• Structural-Functionalism: Looks at society as a social system made up of different parts. Each of these parts must function independently and in relation to other parts to ensure the smooth functioning of society.
According to Smelser,
  1. Social movements was one type of collective behaviour alongside others such as panics, crazes and fads. All these types were considered spontaneous, short-lived, disorganized, and deviant behaviour.
  2. Participants in social movements subscribed to fundamentally irrational beliefs that short-circuited appropriate channels of social action.
According to Smelser, all collective behaviour emerged through an identical, value-added process of individually necessary and collectively sufficient steps.

Step 1: Structural Conduciveness which refers to a set of structural conditions that permits or encourages - but does not determine - some forms of collective behaviour.
Step 2: Structural Strain refers to ambiguities, conflicts, deprivations and discrepancies.
The existence of Strain with Conduciveness increases the likelihood of collective behaviour.
Step 3: Generalized beliefs that supply meanings, motivation and orientation to potential actors in collective behaviour.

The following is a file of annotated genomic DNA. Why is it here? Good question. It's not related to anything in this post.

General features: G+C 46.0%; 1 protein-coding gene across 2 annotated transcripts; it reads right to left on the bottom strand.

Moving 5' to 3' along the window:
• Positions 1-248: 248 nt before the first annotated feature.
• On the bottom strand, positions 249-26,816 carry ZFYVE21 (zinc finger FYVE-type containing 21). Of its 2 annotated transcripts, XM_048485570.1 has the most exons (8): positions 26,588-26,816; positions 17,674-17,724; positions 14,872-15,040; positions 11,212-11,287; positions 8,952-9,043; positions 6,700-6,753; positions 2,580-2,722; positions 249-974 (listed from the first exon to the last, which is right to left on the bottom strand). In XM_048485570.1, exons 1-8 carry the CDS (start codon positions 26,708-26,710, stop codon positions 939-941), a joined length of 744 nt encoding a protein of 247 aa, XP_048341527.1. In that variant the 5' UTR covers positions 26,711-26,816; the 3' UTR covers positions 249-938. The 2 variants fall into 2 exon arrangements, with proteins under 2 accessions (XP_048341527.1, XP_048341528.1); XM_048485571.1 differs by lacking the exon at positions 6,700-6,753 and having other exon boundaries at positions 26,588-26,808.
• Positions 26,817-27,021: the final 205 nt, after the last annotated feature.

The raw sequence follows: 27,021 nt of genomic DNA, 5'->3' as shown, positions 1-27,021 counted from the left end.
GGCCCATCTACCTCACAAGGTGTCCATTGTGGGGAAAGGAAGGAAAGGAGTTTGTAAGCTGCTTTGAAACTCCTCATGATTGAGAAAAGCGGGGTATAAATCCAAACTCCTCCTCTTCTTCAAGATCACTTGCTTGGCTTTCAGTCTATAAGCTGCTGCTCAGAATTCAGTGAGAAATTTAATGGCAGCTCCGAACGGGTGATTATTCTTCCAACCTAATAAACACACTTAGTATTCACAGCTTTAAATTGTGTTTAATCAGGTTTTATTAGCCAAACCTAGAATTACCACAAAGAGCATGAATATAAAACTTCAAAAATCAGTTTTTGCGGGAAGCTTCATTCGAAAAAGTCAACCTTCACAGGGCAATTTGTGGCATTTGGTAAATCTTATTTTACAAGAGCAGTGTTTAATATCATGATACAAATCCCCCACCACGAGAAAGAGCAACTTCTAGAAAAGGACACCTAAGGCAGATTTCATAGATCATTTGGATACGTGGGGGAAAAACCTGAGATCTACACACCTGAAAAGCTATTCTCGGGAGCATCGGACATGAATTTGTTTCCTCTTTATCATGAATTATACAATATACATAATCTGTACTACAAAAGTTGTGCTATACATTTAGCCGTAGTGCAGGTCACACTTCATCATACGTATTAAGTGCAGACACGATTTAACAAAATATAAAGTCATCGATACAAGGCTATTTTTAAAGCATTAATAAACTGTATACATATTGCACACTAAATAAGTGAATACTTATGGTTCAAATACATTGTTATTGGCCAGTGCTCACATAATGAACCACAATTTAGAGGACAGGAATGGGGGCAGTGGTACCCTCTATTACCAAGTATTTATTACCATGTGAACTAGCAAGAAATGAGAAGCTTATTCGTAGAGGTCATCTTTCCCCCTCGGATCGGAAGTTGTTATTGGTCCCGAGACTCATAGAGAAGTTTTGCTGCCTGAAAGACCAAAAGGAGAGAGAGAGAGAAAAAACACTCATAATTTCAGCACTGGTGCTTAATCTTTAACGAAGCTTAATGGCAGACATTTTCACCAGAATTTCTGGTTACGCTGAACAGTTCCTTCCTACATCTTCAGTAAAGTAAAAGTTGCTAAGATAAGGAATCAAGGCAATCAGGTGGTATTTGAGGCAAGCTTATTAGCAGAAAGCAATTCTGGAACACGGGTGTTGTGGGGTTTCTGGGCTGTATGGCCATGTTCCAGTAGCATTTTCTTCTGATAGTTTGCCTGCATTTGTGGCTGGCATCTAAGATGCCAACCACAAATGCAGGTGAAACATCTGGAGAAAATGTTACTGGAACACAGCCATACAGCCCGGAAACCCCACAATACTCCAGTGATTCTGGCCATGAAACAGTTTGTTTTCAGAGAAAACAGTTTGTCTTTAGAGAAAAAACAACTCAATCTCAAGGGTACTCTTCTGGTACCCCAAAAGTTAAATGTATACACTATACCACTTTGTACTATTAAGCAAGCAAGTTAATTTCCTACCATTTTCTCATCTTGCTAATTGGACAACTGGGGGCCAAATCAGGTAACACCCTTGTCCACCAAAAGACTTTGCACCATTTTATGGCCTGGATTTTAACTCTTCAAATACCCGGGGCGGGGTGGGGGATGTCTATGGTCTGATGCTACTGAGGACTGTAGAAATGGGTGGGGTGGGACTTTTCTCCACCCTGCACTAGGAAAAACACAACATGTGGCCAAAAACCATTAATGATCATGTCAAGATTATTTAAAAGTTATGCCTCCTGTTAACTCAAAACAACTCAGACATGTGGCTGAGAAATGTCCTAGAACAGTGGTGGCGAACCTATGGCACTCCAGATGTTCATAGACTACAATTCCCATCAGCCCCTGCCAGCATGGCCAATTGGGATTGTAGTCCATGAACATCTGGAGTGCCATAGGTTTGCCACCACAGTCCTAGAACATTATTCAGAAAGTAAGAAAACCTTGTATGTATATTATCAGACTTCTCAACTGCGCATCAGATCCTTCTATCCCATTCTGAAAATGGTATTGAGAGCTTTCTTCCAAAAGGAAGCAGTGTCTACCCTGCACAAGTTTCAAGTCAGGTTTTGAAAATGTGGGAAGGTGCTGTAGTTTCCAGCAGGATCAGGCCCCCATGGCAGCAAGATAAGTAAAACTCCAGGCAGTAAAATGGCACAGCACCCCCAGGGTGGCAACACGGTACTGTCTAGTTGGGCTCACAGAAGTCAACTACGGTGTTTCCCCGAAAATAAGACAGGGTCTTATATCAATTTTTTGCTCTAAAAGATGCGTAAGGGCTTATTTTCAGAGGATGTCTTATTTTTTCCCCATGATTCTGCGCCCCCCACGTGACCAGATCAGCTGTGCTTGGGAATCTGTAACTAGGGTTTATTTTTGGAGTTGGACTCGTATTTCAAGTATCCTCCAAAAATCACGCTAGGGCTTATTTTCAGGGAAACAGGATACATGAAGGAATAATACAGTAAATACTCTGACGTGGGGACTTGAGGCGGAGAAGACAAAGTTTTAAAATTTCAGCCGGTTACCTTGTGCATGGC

Step 4: Precipitating Factors could refer to specific events or actions that provide direct catalysts for collective behaviour. These factors serve to condense the prior elements of conduciveness, strain and generalized beliefs into a potent manifestation of the problem that provokes collective behaviour.
Step 5: Actual Mobilization of participants for collective behaviour.
Step 6: Operation of Social Control which must be at least temporarily absent or disabled if the collective behaviour is to manifest itself fully.
An episode of collective behaviour may be read as signifying the relative absence of various social controls that might have precluded such an episode in a more smoothly functioning social system.
Collective behaviour emerges only when all 6 of these elements occur in conjunction with one another.
There are 5 forms of collective behaviour: panics, crazes, hostile outbursts, value-oriented movements and norm-oriented movements.

  • Relative Deprivation Theory which sees relative deprivation as the motivating force behind participation in collective behaviour.